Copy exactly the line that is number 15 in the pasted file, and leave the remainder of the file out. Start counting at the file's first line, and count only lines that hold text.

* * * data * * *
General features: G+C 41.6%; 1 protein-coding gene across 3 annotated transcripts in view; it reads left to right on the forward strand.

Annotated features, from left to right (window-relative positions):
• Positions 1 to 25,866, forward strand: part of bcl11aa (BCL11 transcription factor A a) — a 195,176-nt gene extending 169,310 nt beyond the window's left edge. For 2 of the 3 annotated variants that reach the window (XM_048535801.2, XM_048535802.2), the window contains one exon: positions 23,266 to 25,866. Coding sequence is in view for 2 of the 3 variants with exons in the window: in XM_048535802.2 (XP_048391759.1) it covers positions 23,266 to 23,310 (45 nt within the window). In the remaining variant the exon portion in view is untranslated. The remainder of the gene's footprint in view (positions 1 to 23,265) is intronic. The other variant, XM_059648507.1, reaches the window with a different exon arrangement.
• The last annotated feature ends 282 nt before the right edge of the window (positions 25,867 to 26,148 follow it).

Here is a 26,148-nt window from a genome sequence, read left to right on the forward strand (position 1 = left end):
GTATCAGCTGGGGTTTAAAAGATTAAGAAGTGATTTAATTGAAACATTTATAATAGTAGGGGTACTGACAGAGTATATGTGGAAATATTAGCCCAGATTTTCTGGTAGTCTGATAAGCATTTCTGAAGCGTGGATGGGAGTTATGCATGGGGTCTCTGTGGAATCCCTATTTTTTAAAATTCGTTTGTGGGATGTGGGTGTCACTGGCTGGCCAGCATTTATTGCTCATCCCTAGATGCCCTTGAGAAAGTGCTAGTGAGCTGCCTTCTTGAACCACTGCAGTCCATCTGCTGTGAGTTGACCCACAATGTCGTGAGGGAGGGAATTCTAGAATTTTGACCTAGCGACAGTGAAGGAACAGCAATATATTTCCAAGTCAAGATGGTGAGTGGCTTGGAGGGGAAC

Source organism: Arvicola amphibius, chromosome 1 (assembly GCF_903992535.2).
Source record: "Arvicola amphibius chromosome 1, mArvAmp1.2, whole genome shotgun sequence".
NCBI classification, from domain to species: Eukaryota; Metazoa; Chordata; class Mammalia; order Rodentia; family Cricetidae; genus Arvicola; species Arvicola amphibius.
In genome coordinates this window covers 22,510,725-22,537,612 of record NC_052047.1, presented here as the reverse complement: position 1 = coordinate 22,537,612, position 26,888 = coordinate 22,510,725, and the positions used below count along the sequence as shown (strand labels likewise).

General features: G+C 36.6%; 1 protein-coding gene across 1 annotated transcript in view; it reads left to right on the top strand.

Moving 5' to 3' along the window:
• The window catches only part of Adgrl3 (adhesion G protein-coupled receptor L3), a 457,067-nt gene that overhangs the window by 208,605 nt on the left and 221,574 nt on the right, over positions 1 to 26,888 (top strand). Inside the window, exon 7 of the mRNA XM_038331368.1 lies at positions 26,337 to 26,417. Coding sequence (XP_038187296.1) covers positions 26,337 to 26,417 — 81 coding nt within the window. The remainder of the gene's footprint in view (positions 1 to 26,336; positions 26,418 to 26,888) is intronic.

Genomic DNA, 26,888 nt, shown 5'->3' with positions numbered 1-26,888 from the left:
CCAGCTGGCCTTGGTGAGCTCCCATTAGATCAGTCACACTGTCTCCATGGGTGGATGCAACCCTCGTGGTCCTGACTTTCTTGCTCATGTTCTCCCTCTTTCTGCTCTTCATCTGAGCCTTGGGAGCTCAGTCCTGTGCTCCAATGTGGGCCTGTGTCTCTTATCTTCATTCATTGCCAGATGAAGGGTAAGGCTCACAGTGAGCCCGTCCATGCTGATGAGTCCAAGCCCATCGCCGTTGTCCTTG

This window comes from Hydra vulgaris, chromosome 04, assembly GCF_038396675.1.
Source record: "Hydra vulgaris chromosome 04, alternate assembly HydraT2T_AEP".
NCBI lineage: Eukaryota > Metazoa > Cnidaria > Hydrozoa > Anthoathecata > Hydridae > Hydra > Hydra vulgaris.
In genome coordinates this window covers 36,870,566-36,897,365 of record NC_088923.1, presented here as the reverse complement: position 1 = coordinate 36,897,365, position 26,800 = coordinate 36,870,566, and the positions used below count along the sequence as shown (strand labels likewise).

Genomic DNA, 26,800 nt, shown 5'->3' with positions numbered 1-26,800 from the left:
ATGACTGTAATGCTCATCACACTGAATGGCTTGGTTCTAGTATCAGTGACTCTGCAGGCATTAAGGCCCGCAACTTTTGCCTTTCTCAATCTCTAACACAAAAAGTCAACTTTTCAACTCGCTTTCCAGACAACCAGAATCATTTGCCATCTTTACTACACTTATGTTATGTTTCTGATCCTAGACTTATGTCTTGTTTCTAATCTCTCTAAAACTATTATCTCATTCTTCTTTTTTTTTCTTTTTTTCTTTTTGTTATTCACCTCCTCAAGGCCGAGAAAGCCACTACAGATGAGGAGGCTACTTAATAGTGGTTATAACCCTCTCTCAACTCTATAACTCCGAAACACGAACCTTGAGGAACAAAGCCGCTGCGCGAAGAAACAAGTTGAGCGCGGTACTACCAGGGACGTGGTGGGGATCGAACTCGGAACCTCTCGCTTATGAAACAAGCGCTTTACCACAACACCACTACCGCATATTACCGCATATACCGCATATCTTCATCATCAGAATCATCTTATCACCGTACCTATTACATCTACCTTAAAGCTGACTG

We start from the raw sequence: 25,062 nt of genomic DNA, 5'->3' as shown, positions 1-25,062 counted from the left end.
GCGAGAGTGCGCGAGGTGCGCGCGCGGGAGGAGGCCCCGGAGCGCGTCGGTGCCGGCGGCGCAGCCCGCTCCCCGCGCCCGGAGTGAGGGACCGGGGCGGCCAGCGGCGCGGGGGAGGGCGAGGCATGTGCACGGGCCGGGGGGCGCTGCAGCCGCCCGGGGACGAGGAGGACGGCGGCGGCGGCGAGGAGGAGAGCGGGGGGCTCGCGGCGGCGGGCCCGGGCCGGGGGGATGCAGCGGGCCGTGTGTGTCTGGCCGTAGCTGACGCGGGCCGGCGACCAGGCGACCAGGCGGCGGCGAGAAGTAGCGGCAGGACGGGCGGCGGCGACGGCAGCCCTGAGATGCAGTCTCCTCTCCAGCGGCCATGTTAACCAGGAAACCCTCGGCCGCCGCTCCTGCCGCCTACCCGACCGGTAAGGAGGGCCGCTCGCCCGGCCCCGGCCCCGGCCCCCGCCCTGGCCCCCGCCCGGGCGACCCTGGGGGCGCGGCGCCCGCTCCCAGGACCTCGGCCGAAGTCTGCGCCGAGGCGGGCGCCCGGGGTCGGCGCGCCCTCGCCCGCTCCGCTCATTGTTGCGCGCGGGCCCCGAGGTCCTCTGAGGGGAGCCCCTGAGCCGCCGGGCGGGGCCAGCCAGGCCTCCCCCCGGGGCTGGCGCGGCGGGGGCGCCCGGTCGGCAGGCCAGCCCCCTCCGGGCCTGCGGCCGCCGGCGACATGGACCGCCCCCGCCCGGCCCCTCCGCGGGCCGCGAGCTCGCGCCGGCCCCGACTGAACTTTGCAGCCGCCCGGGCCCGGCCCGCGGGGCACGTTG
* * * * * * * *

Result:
CCAGCTGGCCTTGGTGAGCTCCCATTAGATCAGTCACACTGTCTCCATGGGTGGATGCAACCCTCGTGGTCCTGACTTTCTTGCTCATGTTCTCCCTCTTTCTGCTCTTCATCTGAGCCTTGGGAGCTCAGTCCTGTGCTCCAATGTGGGCCTGTGTCTCTTATCTTCATTCATTGCCAGATGAAGGGTAAGGCTCACAGTGAGCCCGTCCATGCTGATGAGTCCAAGCCCATCGCCGTTGTCCTTG